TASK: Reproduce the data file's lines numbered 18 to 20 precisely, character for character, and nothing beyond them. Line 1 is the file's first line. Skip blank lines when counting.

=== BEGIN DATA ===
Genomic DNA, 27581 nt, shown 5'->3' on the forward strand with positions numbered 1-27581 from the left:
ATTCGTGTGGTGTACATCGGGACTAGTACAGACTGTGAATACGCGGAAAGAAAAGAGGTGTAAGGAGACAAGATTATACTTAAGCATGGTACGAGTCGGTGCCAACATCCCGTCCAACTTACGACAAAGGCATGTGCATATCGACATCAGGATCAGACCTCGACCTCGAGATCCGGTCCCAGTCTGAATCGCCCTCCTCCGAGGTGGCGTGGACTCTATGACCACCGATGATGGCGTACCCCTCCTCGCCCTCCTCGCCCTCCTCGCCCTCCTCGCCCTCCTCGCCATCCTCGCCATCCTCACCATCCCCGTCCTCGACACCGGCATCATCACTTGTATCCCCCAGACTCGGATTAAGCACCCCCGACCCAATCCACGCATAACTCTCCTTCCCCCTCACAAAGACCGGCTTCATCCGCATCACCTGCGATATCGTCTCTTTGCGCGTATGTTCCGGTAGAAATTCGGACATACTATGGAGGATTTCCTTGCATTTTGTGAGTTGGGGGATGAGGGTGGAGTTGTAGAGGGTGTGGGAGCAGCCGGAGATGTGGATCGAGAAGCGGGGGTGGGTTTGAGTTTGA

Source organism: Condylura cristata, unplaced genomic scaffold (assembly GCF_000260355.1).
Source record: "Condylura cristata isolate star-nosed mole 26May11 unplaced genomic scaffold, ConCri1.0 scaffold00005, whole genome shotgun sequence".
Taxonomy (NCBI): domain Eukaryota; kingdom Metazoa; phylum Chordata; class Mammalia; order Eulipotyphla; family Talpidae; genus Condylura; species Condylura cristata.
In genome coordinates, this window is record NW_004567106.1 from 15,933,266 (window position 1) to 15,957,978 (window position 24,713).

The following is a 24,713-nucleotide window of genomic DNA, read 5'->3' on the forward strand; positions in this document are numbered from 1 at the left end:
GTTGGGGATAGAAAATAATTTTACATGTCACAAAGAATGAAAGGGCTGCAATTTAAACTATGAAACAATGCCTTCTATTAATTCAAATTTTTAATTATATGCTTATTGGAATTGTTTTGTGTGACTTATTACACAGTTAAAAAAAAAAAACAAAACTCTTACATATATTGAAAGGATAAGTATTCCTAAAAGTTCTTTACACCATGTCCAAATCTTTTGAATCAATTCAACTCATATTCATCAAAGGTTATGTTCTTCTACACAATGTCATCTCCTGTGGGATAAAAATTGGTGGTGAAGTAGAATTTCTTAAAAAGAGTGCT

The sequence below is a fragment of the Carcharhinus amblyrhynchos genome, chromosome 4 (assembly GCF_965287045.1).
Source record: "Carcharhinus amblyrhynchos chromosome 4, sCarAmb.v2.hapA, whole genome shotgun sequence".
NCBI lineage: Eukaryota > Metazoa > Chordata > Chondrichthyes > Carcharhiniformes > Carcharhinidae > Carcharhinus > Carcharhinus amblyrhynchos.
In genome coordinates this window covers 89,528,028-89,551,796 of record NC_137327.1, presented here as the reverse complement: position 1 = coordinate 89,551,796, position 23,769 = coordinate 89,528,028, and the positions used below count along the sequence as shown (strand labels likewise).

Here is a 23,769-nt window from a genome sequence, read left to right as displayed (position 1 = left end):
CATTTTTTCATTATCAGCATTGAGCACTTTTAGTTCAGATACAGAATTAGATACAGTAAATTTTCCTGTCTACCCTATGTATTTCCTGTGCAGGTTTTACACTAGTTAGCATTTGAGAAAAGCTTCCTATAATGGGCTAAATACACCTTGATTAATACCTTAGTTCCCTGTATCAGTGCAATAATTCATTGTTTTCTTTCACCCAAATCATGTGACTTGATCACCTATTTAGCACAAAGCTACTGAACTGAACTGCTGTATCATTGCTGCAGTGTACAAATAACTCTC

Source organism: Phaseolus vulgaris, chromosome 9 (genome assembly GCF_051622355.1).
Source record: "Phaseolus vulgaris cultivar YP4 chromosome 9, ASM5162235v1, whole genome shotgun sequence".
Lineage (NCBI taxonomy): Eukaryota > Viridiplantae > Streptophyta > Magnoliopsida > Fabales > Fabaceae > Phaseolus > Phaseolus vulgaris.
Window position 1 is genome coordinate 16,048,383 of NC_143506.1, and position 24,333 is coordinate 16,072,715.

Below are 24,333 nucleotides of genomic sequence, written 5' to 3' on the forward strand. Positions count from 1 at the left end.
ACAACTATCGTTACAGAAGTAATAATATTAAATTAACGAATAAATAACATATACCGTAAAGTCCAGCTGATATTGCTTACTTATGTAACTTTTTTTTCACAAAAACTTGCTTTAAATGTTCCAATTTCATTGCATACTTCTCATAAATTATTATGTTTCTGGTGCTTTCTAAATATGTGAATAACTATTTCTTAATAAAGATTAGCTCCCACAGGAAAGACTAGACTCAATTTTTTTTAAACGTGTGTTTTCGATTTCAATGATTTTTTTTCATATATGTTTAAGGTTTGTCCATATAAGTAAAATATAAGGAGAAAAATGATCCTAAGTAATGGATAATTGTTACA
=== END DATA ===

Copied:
Window position 1 is genome coordinate 16,048,383 of NC_143506.1, and position 24,333 is coordinate 16,072,715.

Below are 24,333 nucleotides of genomic sequence, written 5' to 3' on the forward strand. Positions count from 1 at the left end.
ACAACTATCGTTACAGAAGTAATAATATTAAATTAACGAATAAATAACATATACCGTAAAGTCCAGCTGATATTGCTTACTTATGTAACTTTTTTTTCACAAAAACTTGCTTTAAATGTTCCAATTTCATTGCATACTTCTCATAAATTATTATGTTTCTGGTGCTTTCTAAATATGTGAATAACTATTTCTTAATAAAGATTAGCTCCCACAGGAAAGACTAGACTCAATTTTTTTTAAACGTGTGTTTTCGATTTCAATGATTTTTTTTCATATATGTTTAAGGTTTGTCCATATAAGTAAAATATAAGGAGAAAAATGATCCTAAGTAATGGATAATTGTTACA